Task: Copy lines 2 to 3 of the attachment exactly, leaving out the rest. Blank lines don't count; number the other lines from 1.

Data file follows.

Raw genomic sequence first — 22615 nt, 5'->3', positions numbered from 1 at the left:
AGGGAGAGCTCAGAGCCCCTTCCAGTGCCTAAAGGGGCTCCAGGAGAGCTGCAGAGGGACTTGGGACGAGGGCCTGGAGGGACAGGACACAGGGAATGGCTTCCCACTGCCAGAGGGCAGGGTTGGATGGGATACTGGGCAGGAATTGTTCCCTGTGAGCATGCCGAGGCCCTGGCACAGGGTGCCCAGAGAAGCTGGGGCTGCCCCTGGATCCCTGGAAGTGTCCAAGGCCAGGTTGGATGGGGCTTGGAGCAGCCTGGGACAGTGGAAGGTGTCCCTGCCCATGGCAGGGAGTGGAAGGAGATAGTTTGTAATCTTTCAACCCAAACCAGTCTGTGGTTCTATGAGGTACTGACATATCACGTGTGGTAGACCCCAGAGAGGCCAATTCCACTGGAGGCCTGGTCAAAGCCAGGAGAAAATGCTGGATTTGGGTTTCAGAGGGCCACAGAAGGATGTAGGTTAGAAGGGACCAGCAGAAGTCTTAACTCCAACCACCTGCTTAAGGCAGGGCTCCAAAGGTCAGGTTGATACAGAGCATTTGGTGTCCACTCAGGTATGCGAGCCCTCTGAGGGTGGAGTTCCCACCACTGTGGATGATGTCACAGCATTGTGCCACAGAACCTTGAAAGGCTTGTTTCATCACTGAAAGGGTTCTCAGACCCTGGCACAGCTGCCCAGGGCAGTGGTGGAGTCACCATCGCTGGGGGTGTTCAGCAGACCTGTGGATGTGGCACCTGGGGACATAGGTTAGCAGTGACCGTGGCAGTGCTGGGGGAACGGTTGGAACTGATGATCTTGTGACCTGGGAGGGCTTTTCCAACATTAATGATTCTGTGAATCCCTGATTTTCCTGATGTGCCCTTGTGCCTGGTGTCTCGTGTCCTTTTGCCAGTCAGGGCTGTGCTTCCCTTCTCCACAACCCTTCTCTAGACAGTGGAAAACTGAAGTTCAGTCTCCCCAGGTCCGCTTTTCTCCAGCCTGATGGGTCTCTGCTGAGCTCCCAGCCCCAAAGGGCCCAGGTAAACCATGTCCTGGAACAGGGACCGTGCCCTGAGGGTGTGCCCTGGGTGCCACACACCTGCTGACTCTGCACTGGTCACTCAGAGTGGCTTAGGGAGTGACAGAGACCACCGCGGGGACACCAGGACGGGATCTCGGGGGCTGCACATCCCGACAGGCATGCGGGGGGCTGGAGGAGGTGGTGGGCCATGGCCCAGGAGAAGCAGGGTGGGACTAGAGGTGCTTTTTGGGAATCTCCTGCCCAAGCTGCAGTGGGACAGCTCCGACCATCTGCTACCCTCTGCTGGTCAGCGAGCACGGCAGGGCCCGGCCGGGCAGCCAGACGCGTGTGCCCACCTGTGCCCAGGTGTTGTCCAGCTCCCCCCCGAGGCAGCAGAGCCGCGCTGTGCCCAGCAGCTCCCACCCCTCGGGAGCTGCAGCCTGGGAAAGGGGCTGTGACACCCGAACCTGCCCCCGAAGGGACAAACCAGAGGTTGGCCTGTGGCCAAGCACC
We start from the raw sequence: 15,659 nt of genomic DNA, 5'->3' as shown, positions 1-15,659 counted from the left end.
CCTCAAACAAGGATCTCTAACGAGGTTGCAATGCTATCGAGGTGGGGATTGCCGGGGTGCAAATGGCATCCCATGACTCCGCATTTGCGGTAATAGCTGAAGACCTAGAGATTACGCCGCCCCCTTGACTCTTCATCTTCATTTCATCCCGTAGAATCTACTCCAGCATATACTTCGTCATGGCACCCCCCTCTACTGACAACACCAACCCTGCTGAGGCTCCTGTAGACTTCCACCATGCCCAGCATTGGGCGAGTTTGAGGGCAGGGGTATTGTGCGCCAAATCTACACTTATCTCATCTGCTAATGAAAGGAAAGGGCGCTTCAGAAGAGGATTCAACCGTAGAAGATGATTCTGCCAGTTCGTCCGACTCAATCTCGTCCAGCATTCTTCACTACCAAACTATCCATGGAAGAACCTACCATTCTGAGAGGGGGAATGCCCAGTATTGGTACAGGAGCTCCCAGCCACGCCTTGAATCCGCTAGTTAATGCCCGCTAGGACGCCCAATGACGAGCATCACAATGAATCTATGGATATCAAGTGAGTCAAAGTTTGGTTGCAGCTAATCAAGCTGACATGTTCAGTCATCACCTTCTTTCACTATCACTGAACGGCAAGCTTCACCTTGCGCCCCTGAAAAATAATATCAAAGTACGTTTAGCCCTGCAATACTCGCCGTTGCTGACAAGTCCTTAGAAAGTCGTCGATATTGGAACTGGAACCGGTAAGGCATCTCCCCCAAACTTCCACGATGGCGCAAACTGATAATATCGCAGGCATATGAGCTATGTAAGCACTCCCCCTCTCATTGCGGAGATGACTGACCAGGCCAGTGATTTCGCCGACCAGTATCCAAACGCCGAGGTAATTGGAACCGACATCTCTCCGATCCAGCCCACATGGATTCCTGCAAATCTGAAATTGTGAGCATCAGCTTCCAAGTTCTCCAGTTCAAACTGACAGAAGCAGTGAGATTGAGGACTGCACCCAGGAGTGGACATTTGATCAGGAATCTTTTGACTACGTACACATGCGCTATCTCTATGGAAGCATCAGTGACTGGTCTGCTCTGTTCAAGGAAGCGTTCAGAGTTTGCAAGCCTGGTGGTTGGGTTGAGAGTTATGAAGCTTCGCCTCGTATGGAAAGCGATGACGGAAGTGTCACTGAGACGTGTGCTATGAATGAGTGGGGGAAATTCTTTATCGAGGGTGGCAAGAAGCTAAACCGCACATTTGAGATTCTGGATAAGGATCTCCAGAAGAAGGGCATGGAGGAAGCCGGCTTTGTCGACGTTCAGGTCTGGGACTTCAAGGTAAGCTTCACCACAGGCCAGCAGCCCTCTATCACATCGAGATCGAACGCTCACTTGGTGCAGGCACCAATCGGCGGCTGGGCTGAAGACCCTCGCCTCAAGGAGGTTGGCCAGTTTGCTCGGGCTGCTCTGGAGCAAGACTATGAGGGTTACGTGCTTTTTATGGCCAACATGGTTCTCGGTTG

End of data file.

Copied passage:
AGGGAGAGCTCAGAGCCCCTTCCAGTGCCTAAAGGGGCTCCAGGAGAGCTGCAGAGGGACTTGGGACGAGGGCCTGGAGGGACAGGACACAGGGAATGGCTTCCCACTGCCAGAGGGCAGGGTTGGATGGGATACTGGGCAGGAATTGTTCCCTGTGAGCATGCCGAGGCCCTGGCACAGGGTGCCCAGAGAAGCTGGGGCTGCCCCTGGATCCCTGGAAGTGTCCAAGGCCAGGTTGGATGGGGCTTGGAGCAGCCTGGGACAGTGGAAGGTGTCCCTGCCCATGGCAGGGAGTGGAAGGAGATAGTTTGTAATCTTTCAACCCAAACCAGTCTGTGGTTCTATGAGGTACTGACATATCACGTGTGGTAGACCCCAGAGAGGCCAATTCCACTGGAGGCCTGGTCAAAGCCAGGAGAAAATGCTGGATTTGGGTTTCAGAGGGCCACAGAAGGATGTAGGTTAGAAGGGACCAGCAGAAGTCTTAACTCCAACCACCTGCTTAAGGCAGGGCTCCAAAGGTCAGGTTGATACAGAGCATTTGGTGTCCACTCAGGTATGCGAGCCCTCTGAGGGTGGAGTTCCCACCACTGTGGATGATGTCACAGCATTGTGCCACAGAACCTTGAAAGGCTTGTTTCATCACTGAAAGGGTTCTCAGACCCTGGCACAGCTGCCCAGGGCAGTGGTGGAGTCACCATCGCTGGGGGTGTTCAGCAGACCTGTGGATGTGGCACCTGGGGACATAGGTTAGCAGTGACCGTGGCAGTGCTGGGGGAACGGTTGGAACTGATGATCTTGTGACCTGGGAGGGCTTTTCCAACATTAATGATTCTGTGAATCCCTGATTTTCCTGATGTGCCCTTGTGCCTGGTGTCTCGTGTCCTTTTGCCAGTCAGGGCTGTGCTTCCCTTCTCCACAACCCTTCTCTAGACAGTGGAAAACTGAAGTTCAGTCTCCCCAGGTCCGCTTTTCTCCAGCCTGATGGGTCTCTGCTGAGCTCCCAGCCCCAAAGGGCCCAGGTAAACCATGTCCTGGAACAGGGACCGTGCCCTGAGGGTGTGCCCTGGGTGCCACACACCTGCTGACTCTGCACTGGTCACTCAGAGTGGCTTAGGGAGTGACAGAGACCACCGCGGGGACACCAGGACGGGATCTCGGGGGCTGCACATCCCGACAGGCATGCGGGGGGCTGGAGGAGGTGGTGGGCCATGGCCCAGGAGAAGCAGGGTGGGACTAGAGGTGCTTTTTGGGAATCTCCTGCCCAAGCTGCAGTGGGACAGCTCCGACCATCTGCTACCCTCTGCTGGTCAGCGAGCACGGCAGGGCCCGGCCGGGCAGCCAGACGCGTGTGCCCACCTGTGCCCAGGTGTTGTCCAGCTCCCCCCCGAGGCAGCAGAGCCGCGCTGTGCCCAGCAGCTCCCACCCCTCGGGAGCTGCAGCCTGGGAAAGGGGCTGTGACACCCGAACCTGCCCCCGAAGGGACAAACCAGAGGTTGGCCTGTGGCCAAGCACC
We start from the raw sequence: 15,659 nt of genomic DNA, 5'->3' as shown, positions 1-15,659 counted from the left end.